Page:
Top pro bono lawyers find rewarding work

By Felicity Nelson|30 September 2014

The pro bono finalists at this year’s Lawyers Weekly Women in Law Awards are as diverse as they are impressive.

The Pro Bono Award finalists at this year’s Lawyers Weekly Women in Law Awards are as diverse as they are impressive.

Lawyers Weekly spoke to Corrs Chambers Westgarth lawyer Krista McMeeken (pictured), who has been nominated for her human rights advocacy work.

“It is a real honour to be recognised at [this] level of achievement amongst [my] colleagues,” she said.


Over the past year, Krista has dedicated her time to pro bono work for Minderoo, Walk Free Foundation, Australian Children’s Trust, Leaping Joey, Australian Defence Force Assistance Trust and Aboriginal Legal Service.

She said that she has always had a strong sense of advocacy, particularly around indigenous issues.

“Having that link within work … [to] the issues that I dedicate my spare time to outside of work … reminds me of why I chose the law – to help others.”

As an Aboriginal female lawyer, Krista believes the legal profession needs to work on becoming less intimidating if it is to encourage more young indigenous women to see it as a welcoming environment where they can meaningfully contribute.

Fellow finalist Kathryn Booth is a director at Maurice Blackburn. In 2012 she assisted with the setup of HeLP Legal Clinic, a pro bono legal clinic for patients at the Alfred Hospital in Victoria.


The clinic provides legal aid to patients who have legal issues aggravating their medical condition.

HopgoodGanim partner Freda Wigan and special counsel Lisa Lahey were nominated as finalists for their ongoing dedication to pro bono work on a high-profile murder and child custody case, which is under intense media scrutiny.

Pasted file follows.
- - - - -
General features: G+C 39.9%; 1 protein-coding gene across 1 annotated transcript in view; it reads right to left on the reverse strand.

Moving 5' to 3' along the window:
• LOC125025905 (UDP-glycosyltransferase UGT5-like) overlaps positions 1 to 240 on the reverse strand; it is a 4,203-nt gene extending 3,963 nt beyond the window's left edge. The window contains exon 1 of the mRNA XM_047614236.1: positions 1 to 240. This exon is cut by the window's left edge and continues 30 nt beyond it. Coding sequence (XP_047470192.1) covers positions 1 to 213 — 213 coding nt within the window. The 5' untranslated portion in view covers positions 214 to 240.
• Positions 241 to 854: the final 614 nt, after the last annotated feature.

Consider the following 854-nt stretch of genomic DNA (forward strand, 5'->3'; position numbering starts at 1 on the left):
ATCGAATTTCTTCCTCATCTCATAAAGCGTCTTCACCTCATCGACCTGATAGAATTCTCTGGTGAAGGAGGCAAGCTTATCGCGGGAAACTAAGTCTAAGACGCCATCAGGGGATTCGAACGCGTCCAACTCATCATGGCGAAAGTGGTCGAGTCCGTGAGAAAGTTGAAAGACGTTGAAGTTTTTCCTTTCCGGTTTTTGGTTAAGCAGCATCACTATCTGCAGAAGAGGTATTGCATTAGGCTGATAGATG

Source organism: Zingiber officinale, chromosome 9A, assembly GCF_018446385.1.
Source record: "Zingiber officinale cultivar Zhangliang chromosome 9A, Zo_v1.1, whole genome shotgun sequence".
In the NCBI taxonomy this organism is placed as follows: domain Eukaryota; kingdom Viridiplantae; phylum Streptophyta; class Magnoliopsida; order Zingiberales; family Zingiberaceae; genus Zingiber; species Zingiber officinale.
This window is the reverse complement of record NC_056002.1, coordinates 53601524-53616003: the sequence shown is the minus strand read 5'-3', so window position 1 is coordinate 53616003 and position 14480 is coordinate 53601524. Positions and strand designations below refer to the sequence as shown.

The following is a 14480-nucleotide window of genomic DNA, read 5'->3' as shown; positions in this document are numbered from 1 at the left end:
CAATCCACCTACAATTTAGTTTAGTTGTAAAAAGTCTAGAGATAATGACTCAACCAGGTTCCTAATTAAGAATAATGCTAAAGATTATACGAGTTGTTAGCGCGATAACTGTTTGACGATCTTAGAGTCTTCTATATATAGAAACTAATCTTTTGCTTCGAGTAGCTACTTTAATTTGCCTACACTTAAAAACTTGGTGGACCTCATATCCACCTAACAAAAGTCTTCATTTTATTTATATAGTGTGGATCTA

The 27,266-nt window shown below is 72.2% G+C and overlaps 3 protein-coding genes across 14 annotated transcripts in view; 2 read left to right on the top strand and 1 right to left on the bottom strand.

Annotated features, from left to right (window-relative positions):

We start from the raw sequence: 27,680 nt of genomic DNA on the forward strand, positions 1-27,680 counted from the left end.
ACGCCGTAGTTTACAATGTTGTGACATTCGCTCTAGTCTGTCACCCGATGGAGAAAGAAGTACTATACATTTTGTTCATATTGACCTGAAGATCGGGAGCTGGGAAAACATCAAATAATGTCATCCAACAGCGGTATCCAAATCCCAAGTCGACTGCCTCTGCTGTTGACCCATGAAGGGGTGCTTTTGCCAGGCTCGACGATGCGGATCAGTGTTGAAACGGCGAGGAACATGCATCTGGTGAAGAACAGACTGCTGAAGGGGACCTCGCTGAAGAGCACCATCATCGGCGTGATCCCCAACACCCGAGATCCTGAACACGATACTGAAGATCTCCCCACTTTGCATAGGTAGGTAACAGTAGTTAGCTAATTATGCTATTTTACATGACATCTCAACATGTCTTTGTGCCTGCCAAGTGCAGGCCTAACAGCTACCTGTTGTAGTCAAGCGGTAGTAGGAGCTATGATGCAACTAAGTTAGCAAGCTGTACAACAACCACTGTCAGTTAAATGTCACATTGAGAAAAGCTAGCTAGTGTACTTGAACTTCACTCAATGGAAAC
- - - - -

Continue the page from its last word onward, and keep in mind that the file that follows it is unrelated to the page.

The case has been a protracted struggle to protect the rights of the children and has raised awareness of violence against women.

A partner and the head of pro bono at Wotton + Kearney, Heidi Nash-Smith, caught Lawyers Weekly’s attention through her impressive work on developing her firm’s pro bono commitment to the Refugee Advice & Casework Service (RACS).

Executive director of RACS, Tanya Jackson-Vaughan, described Heidi as a “rare person”.

“Ever helpful, compassionate to the needs of asylum seekers and supportive of our mission, Heidi is an enthusiastic advocate with an acute legal mind to boot,” said Jackson-Vaughan.

Heidi has personally contributed over 1000 hours since 2012 and was nominated as a finalist in the same category at last year’s Women in Law Awards.

Claire Schneider, a senior associate at Norton Rose Fulbright, rounds out the finalists for the pro bono award.

Claire is the lead senior associate on a matter before the Supreme Court of Queensland involving a not-for-profit organisation.

She also established a partnership between NRF and the Multicultural Development Association Inc, which provides settlement services and support to refugees and asylum seekers in Queensland. 

Top pro bono lawyers find rewarding work
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